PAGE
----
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MPs want secrecy lifted from drug review process 

[PoliticsWatch updated 5:45 p.m. June 25, 2007]

OTTAWA  — Canada's Common Drug Review (CDR) is coming under fire from politicians in all parties who are calling for more transparency. 

The CDR is operated by the 13 provincial-territorial deputy health ministers and the federal deputy minister of health that established it. It provides formulary listing recommendations to provincial and territorial governments on which drugs should be publicly covered under provincial drug plans.  

A House of Commons committee spent the spring studying the CDR.

Doctors, patient groups and drug companies that appeared before the committee had a long list of complaints about the process. 

MPs who spoke to PoliticsWatch agreed that there was a need for greater transparency. The committee is expected to recommend to Parliament greater transparency on which drugs get approved or rejected for provincial drug plan coverage. The committee will table its report  when the House returns in the fall. 

Liberal MP Carolyn Bennett told PoliticsWatch that the "main problem" to come out of the hearings was that the CDR is not transparent like similar bodies in other countries. 

"I think the big black box where decisions are made is bothering people," she said. "The lack of an appeal process means that once it's been at the Common Drug Review, there's no way for either drug companies or citizens to try to persuade them to change their minds again."

"I think that we know that people want to know how decisions are taken."

NDP health critic Penny Priddy also said there is a need for greater transparency, especially when drugs are rejected.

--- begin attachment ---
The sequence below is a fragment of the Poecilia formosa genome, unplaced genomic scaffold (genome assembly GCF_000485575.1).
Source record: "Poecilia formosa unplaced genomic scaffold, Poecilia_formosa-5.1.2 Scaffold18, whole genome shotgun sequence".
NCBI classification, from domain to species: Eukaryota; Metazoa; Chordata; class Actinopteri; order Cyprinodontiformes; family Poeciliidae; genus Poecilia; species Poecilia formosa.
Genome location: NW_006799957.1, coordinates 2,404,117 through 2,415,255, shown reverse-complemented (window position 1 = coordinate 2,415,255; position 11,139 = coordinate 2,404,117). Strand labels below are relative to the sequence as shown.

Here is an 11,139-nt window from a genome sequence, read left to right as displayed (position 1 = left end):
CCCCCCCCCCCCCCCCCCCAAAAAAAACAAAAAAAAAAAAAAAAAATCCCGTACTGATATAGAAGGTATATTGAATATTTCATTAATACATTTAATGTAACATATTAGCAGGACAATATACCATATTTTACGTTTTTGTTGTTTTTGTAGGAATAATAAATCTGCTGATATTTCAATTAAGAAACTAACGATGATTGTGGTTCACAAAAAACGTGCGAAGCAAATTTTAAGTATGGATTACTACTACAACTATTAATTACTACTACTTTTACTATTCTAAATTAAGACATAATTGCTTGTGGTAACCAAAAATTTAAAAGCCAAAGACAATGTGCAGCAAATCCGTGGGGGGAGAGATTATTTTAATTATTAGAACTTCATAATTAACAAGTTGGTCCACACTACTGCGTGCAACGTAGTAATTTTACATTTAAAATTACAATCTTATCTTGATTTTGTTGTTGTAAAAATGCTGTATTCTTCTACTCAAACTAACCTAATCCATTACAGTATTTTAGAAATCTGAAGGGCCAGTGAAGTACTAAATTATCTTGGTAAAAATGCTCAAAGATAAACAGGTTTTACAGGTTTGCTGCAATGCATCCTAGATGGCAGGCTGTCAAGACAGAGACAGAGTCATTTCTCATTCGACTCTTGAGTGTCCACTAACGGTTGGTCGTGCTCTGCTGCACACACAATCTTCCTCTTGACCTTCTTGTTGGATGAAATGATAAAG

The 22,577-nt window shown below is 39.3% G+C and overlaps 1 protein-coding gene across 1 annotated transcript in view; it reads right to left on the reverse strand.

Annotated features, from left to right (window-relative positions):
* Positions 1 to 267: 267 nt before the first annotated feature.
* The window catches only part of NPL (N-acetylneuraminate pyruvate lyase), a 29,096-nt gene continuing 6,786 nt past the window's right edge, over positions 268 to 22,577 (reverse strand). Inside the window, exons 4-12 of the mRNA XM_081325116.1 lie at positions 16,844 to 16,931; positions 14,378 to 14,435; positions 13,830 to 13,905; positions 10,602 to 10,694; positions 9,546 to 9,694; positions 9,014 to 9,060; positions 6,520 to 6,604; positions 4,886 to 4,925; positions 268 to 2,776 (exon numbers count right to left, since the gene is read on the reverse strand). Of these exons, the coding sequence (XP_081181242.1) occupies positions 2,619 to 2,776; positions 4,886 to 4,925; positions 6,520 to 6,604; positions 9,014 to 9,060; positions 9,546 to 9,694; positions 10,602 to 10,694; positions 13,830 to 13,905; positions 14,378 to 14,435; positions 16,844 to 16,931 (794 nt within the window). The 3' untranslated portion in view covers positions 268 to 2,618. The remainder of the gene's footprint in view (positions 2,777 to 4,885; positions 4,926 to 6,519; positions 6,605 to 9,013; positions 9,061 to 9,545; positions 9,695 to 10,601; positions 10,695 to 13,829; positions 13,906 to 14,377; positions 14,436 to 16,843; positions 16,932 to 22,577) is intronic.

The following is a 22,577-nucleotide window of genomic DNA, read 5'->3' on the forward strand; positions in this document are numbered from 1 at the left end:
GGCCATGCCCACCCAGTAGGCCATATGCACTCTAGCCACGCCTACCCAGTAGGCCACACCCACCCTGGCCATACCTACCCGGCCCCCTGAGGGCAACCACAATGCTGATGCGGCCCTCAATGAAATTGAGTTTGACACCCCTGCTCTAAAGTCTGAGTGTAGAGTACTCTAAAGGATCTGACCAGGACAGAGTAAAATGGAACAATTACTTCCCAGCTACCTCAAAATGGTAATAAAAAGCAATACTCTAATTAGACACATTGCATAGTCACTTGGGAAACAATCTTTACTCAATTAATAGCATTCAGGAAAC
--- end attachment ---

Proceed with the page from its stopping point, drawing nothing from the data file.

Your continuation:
"People don't know why their drug is being turned down," she said in an interview with PoliticsWatch.

"If you're a patient who has been waiting for this drug that you know is out there and can make a difference in the life of someone in your family and it gets turned down, you want to know why." 

Priddy noted that while she believes the CDR is working in most areas, it's "not working" when it comes to approving expensive drugs for rare diseases. 

When officials representing the CDR appeared before the committee in June, MPs from all parties grilled them on the transparency issue. 

"I have to say, in fairness, a lot of the push-back that we've heard from a lot of different stakeholders is that CDR is not transparent," Tory MP Steven Fletcher told the officials, adding he believed it was "a fair criticism."

John Wright, co-chair of the Conference of Deputy Ministers of Health, earlier told MPs that he did not see "legitimacy to the issues that have been brought to my attention" about the CDR. 

However, he said while the CDR would be supportive of any effort to be more transparent, greater transparency should be a two-way street with drug companies. Officials told the committee they want drug companies to make their justification for drug prices and their submissions to Health Canada and the CDR public.

"We also suggest that the financial relationships between pharmaceutical companies, the disease-oriented groups they support, and those who develop clinical practice guidelines should be fully disclosed," Wright added. 

Mike Tierney, vice president of the CDR, told MPs that efforts are already being made to be more transparent when it comes to the approval process and more in-depth reviews of committee considerations will be made available in the coming year. 

When asked by PoliticsWatch, Health Minister Tony Clement was reluctant to comment on any of the criticisms that the committee has heard over the past few months. 

"Different people have different opinions about the efficacy of the Common Drug Review," said Clement. "It's not my place to go over all of their complaints about it." 

"I'm welcoming of the committee looking into the advantages and disadvantages of the Common Drug Review. The fact of the matter is we've got to work with our provincial and territorial partners on that issue."

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